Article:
Vol.7:1 Where Things Stand: The Current State of the Winnipeg Real Estate Market
The Winnipeg real estate statistics for 2022 have just been released and they tell the story of how a red-hot sellers market took an abrupt downturn mid-year, eventually coming to rest in December in what the Winnipeg Regional Real Estate Board (WRREB) is calling a balanced market.
January 2022 started out strong, continuing the trend of historically low inventory and historically high demand that has been the hallmark of our pandemic market.
The average sale price then was $401,216. By May, that had rocketed to $454,833.
Shortly after that, however, rapidly rising interest rates, rising inflation and a sudden influx of new listings combined to pour cold water on the Winnipeg market - in December 2022, the average sale price had fallen to $378 ,978, lower than where it had started out at in January, and almost on parr with where it had been a year ago.
So what does this mean for buyers and sellers who are trying to navigate the current market?
Here are the 5 takeaways that strike me as most relevant:
1) Sale prices in today’s market are 7% – 10% lower than they were at their highest point in the spring, effectively clawing back the gains of the year and leaving prices roughly where they left off in December of 2021.
2) Lower sale prices are disappointing to sellers who had their homes appraised in the first half of 2022, but the silver lining is that despite this slow down, sale prices are approximately 20% higher than they were pre-pandemic, still a significant gain in equity.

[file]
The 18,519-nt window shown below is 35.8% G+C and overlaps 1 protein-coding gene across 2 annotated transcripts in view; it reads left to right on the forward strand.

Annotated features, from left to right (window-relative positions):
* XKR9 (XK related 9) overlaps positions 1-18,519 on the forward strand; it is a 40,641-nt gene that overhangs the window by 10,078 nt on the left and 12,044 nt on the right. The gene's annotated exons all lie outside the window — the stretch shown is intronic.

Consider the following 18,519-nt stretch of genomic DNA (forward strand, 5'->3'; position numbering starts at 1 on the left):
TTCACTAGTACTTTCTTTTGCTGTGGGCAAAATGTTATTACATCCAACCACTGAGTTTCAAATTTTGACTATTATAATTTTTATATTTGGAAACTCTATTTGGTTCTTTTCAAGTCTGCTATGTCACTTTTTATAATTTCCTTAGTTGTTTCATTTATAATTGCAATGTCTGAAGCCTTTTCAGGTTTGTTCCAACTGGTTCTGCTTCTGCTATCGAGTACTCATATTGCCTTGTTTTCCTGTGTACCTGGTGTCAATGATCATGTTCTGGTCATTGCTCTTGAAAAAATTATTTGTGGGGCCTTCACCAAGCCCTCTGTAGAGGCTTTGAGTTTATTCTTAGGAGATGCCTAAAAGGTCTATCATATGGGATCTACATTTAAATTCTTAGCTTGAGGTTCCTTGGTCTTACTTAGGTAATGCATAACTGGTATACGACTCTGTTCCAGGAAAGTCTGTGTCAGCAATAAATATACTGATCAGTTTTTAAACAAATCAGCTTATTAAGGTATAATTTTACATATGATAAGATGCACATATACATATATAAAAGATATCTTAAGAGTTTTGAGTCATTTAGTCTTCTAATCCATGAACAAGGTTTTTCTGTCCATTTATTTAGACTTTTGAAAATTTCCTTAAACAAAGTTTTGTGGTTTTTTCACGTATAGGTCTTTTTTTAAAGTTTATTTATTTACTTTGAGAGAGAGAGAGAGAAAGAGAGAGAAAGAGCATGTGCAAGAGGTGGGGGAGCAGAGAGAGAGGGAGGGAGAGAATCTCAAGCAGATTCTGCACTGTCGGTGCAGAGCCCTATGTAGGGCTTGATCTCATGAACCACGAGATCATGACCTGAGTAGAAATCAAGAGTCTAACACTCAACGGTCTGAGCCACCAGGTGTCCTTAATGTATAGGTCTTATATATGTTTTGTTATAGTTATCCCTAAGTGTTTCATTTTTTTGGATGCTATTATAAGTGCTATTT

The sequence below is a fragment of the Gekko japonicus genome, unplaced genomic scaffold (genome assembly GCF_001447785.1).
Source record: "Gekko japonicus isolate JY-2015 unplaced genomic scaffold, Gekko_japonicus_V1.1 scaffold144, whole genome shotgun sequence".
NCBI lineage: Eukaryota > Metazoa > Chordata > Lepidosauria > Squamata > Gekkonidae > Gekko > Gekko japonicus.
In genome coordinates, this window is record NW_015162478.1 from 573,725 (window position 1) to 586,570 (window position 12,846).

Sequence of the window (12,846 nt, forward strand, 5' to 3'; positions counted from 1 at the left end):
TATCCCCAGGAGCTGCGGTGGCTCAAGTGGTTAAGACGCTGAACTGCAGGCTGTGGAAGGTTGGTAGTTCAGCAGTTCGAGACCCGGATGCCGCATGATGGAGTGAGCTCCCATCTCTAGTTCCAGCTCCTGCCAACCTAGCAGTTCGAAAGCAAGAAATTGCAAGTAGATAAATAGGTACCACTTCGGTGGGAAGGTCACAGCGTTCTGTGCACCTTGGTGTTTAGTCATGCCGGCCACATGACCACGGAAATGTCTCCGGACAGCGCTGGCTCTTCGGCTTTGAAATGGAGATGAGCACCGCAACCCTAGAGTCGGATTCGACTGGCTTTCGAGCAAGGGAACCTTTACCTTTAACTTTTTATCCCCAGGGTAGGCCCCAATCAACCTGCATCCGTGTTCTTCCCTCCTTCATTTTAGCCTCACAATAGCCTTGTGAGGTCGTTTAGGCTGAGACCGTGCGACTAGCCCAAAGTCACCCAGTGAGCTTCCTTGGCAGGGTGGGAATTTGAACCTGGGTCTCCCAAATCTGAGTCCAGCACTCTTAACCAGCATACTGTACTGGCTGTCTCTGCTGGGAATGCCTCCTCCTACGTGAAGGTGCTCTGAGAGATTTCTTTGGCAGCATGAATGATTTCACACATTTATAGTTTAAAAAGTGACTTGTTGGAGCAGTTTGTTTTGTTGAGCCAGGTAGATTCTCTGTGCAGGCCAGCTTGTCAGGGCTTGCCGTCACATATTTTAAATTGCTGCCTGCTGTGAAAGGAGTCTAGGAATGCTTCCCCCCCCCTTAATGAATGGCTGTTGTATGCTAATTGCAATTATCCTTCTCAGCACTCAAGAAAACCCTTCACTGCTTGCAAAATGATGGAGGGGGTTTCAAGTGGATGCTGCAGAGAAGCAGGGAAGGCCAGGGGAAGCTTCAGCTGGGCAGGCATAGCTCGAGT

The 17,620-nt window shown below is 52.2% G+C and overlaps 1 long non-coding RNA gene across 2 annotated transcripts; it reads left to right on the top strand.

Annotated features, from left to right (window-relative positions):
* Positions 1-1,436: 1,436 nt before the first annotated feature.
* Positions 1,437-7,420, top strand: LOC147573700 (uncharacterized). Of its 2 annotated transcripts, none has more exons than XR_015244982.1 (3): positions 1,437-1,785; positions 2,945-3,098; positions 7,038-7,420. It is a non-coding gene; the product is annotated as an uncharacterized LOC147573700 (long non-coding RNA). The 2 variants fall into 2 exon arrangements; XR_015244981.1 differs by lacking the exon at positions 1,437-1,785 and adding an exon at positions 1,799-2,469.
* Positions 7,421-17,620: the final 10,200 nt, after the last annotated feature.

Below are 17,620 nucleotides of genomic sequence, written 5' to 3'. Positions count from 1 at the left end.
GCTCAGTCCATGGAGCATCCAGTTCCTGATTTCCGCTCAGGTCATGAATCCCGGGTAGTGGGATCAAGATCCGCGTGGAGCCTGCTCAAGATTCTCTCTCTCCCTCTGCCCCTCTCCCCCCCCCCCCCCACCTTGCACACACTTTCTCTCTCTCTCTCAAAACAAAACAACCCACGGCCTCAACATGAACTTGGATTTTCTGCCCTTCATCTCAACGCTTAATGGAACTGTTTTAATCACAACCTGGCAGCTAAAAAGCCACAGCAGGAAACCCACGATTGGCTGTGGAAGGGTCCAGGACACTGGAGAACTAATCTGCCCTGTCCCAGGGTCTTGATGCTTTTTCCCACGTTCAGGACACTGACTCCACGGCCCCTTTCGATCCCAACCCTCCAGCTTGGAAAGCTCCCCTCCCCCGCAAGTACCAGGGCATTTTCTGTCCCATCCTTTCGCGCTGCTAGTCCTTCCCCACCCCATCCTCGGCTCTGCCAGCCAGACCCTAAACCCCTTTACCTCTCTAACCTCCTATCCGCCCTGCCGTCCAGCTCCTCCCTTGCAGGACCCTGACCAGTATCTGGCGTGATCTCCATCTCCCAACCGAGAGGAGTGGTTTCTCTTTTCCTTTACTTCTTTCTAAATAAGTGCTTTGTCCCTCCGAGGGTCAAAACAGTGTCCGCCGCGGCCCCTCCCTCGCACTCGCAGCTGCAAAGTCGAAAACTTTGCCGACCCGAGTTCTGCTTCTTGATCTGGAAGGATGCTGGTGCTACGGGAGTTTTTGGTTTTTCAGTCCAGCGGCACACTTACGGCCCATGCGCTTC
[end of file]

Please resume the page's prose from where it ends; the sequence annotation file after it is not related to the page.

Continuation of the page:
3) While lower sale prices are a relief for buyers, they are unfortunately offset by higher interest rates, higher stress test qualification rates and overall less buying power. (Note to Buyers: make sure you have checked in with your mortgage broker since the last rate hike to find out what your new mortgage ceiling is.)
Not sure what the stress test it? Click on the link below for an explanation: The Canadian Mortgage Stress Test In 2023 - Loans Canada
4) With more inventory and less competition, the wild bidding wars are gone - the rare property sells over its list price with most now selling below. Less competition also means that the offers date has largely been replaced by “offers as received,” which introduces a time pressure into the process. Time is now of the essence - there is no waiting until the weekend to see a house that you are interested in because “offers as received” means that the first buyer to write an acceptable offer gets the house.
5) Finally, a further significant by-product of having no competition is that buyers can expect to write a home inspection condition into their offer without it being thrown out.
Everything above references the resale of single family homes only. The condo market, on the other hand, is a different story altogether. Prolonged hot home sales breathed some life into the Winnipeg condo market for the first time in years and continues to offer a viable option for some of the buyers who have been priced out of the housing market – the current average sale price is approx. 6% higher than they were pre-pandemic.
I will close by saying that while I understand the temptation to call our current market a balanced one, it feels more to me like a market that is holding its breath, waiting to see what’s going to happen next with interest rates and inflation.
Regardless of what happens, the best way to hedge your bets as a buyer in any kind of market is to make sure the home you purchase has a high value proposition, meaning that it scores high on the enduring features that buyers regard as valuable.
For sellers, my best advice is to take extra care in the preparation and grooming of your property before bringing it to market.
For all other homeowners, my best advice would be to treat the maintenance and upgrading of your home as if you were planning to sell because the reality is that if everyone who thought they were in their forever home actually were, there wouldn't be much of market.
If you are looking for clarity on your options as a potential buyer or seller, don’t hesitate to get in touch - I would be happy to answer your questions and discuss potentials.
Warm Regards, Wendy